On the 22nd, the day after the battle, the breeze was fresh from the S.S.W., and it was all the ships could do to increase their distance from the shore, such as were manageable towing those that were totally dismasted. On the 23rd it blew a gale, and then the misfortunes of the victors commenced; the hawsers of many of the ships towing parted, and the English vessels had too much to do to save themselves and one another, to attempt to get hold of the prizes again, so they drifted helplessly away, two to be blown safe into Cadiz, but seven to meet an awful end amongst the breakers of that shallow coast. Five others were burnt and sunk to ensure their not falling into the enemy’s hands again.
On the morning of this day, the remnant of the enemy’s ships put to sea to attempt to recapture some of their friends, but the gale coming on, the only result was the loss of two more of themselves, one of which fell into our hands before going ashore. The Victory, with the small amount of sail she could show to the gale, laboured deeply in the heavy sea, and on the 24th, when the wind moderated a little, she was taken in tow by the Polyphemus, In the afternoon, managing to rig up some jury topmasts and a mizen-mast, she was more comfortable, but at 5 p.m. next day, on the storm increasing, the towing hawser parted, the main-yard carried away, and her sails split to ribbons. With nothing now to steady her, the Victory rolled dangerously and unmanageably, and an anxious night was passed, but happily for her as well as other of our ships, the violence of the wind abated in the morning, and the Neptune taking her in tow, after two days brought her safely into Gibraltar.
In the meantime Lord Nelson’s remains had been placed in a cask of brandy, as the best means at hand of preserving them, and on the 3rd of November, having refitted, the Victory, accompanied by the Belleisle sailed on the melancholy duty of conveying the body of her hero to England, and, after a most boisterous passage, reached Spithead, on December 4th.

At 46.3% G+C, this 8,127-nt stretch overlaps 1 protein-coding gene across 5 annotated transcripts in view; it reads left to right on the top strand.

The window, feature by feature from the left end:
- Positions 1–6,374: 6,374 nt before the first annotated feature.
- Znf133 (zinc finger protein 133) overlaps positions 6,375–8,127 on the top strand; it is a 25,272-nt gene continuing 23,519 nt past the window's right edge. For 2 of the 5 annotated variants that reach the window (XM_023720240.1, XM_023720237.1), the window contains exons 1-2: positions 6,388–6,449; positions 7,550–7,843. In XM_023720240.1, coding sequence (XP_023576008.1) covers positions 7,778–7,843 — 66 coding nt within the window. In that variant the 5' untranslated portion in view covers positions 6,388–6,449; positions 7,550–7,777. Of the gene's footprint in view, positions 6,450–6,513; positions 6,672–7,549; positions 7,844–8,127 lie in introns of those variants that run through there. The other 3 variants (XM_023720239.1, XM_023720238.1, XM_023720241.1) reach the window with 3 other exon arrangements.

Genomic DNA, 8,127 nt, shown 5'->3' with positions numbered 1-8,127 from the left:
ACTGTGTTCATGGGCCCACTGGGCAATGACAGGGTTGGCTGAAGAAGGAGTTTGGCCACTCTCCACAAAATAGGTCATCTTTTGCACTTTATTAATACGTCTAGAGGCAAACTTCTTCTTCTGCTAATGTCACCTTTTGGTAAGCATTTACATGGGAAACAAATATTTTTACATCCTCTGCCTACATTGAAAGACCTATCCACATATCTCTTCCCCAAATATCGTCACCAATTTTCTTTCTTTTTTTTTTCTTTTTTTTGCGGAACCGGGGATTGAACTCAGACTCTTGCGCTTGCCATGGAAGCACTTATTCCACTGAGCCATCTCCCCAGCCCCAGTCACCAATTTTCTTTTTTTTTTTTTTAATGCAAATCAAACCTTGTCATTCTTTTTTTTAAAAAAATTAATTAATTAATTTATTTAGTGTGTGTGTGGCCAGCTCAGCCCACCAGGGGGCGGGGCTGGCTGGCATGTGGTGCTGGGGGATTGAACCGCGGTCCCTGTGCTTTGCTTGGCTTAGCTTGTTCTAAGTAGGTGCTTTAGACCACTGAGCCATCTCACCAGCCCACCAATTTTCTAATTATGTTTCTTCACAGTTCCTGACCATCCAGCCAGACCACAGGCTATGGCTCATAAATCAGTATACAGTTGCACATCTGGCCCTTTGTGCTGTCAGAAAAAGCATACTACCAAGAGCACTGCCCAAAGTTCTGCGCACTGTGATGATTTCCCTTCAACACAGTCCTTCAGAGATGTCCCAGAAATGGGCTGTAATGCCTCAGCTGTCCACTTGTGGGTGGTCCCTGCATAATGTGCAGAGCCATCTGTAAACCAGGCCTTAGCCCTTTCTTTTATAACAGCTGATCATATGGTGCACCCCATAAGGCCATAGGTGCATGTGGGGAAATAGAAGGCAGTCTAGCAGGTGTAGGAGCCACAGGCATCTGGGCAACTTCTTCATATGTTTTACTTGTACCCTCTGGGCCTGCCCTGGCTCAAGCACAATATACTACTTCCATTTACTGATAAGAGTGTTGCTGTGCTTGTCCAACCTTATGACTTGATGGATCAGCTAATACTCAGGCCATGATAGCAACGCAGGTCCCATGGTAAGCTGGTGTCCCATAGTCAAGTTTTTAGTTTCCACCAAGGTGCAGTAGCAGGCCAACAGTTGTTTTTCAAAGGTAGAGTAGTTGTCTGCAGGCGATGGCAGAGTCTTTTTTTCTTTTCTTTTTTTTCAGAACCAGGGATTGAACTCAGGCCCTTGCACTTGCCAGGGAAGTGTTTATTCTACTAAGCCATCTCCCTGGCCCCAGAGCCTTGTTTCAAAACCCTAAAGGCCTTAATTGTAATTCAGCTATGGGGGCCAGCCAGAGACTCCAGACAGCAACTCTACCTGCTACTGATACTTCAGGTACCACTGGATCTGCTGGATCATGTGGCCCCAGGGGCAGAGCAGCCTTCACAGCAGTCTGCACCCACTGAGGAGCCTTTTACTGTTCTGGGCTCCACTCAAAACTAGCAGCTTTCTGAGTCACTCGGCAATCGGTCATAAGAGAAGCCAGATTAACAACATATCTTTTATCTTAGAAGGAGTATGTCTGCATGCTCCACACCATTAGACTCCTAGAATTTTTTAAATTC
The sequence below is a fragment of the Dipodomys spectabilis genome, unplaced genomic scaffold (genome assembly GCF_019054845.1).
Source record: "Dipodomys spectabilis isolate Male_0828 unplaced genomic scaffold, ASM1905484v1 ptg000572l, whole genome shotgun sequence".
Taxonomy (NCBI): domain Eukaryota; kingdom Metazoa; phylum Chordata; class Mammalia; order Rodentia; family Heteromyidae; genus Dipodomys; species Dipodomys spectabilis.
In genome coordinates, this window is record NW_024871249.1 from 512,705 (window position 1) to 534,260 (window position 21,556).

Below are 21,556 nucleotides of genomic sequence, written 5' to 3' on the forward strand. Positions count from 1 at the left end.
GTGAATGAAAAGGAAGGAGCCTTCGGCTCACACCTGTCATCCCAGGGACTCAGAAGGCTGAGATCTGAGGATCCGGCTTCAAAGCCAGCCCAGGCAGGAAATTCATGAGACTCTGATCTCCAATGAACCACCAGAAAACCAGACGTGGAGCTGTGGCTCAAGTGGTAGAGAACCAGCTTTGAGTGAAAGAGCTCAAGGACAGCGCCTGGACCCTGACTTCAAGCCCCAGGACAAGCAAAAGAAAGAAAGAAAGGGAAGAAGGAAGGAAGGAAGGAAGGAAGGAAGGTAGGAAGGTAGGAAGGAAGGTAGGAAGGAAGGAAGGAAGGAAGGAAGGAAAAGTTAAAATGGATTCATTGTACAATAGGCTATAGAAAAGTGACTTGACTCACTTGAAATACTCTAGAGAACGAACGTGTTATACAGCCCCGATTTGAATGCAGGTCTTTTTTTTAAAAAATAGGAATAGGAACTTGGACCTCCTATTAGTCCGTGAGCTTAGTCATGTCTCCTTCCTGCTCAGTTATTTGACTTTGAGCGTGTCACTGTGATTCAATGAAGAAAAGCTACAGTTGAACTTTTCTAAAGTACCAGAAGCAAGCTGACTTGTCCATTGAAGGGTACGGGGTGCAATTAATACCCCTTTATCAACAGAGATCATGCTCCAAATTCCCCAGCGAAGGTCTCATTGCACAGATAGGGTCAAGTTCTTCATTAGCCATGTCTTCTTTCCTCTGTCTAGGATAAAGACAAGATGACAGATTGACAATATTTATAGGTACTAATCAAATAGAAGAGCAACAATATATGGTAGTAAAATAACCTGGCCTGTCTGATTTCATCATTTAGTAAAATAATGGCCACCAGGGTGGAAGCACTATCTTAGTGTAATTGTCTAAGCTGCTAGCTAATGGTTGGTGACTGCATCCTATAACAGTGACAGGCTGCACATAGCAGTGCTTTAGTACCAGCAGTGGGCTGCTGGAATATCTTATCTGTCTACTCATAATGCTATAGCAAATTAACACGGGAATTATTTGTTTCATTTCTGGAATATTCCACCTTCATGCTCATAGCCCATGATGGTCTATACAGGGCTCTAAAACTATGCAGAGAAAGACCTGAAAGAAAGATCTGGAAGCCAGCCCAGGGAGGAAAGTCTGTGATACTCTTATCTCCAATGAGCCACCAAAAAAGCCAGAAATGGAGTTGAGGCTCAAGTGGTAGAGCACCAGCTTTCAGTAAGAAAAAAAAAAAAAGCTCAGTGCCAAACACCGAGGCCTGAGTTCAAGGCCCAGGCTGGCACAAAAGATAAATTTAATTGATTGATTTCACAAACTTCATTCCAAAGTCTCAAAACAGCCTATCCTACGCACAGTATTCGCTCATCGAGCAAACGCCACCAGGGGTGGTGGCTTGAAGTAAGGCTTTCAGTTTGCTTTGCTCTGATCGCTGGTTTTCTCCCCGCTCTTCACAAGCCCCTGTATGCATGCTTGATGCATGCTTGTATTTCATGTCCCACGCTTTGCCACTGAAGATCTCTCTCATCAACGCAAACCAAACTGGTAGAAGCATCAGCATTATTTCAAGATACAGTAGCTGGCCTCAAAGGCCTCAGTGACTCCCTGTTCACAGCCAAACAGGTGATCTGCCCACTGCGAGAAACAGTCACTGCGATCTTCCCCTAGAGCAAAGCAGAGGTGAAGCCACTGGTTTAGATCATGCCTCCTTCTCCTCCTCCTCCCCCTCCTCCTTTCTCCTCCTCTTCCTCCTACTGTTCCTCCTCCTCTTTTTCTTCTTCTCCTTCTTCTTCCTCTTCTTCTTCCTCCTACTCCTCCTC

Here she was the object of a most intense and reverential attention, her battered sides, with, in many places, the shot yet sticking in them; her still bloody decks; her jury masts and knotted rigging; — all attested the severity of the ordeal she had gone through; while the flag that still waved, but at half-mast, reminded the spectator that the great Admiral who had such a short time before sailed from that very anchorage to victory, had now, also, returned to his grave. Amongst other injuries, the Victory’s figure-head, a coat of arms supported by a sailor on one side and a marine on the other, was struck by shot, which carried away the legs of the soldier and the arm of the sailor, and the story goes (but we cannot vouch for its truth), that all the men who lost legs in the action were marines, and those who lost arms sailors. The figure-head is still the same, but the wounded supporters have been replaced by two little boys, who, leaning affectionately on the shield, seem certainly more fitted for the peaceful life of Portsmouth Harbour than for the hard times their more warlike predecessors lived in.
The Victory left Spithead on December 11th for Sheerness, which was reached on the 22nd, when the hero’s remains, having been deposited in the coffin made from the mainmast of the L’Orient the French flagship at the Nile, were transferred to Commissioner Grey’s yacht for conveyance to Greenwich, and thence to St. Paul’s. As this was done, Lord Nelson’s flag, which had flown half-mast ever since the action, was lowered for the last time. The Victory then went to Chatham, paid off on the 16th of January, 1806, and underwent another thorough repair.
It was agreed on all sides that the enemy fought harder and more desperately at Trafalgar than they had ever done before, and at the same time it was undeniable that the victory was the most complete ever gained. The exultation that arose in the breasts of all who heard how the pride of the enemy had been humbled, was embittered by the thought that their hero and idol was dead; that he, whose very name ensured victory, would never again lead his ships to the thickest of the fight, and men doubted whether even the triumph of Trafalgar was not too dearly bought. But Nelson had done his work. Never after did the enemy show a large fleet at sea; and he himself fell, as he had often wished, in the moment of victory; leaving behind him an undying fame, and such an example of entire devotion to his country’s service as had never before been equalled in the world’s history.
Mr. Devis, the painter of the picture of the “Death of Nelson,” now on board the Victory, went round in her from Spithead to Sheerness. On the voyage he took portraits of all the characters depicted, and sketched the locality, so that this picture may be considered as a truly historical and faithful one.
- Captain W.J.L. Wharton, RN, A Short History of HMS Victory, Portsmouth, Griffin & Co,2, The Hard, Portsmouth.
History of HMS Victory – Part One
History of HMS Victory, Early Career – Part Two
History of HMS Victory, Siege of Gibraltar – Part Four
History of HMS Victory, Occupation of Toulon – Part Five
History of HMS Victory, Battle of Cape St. Vincent – Part Seven
History of HMS Victory, Blockade of Toulon – Part Eight
History of HMS Victory, Battle of Trafalgar – Part Ten
History of HMS Victory, Death of Nelson – Part Eleven
History of HMS Victory, Damage sustained by Victory – Part Twelve
History of HMS Victory, Victory again in Active Service – Part Thirteen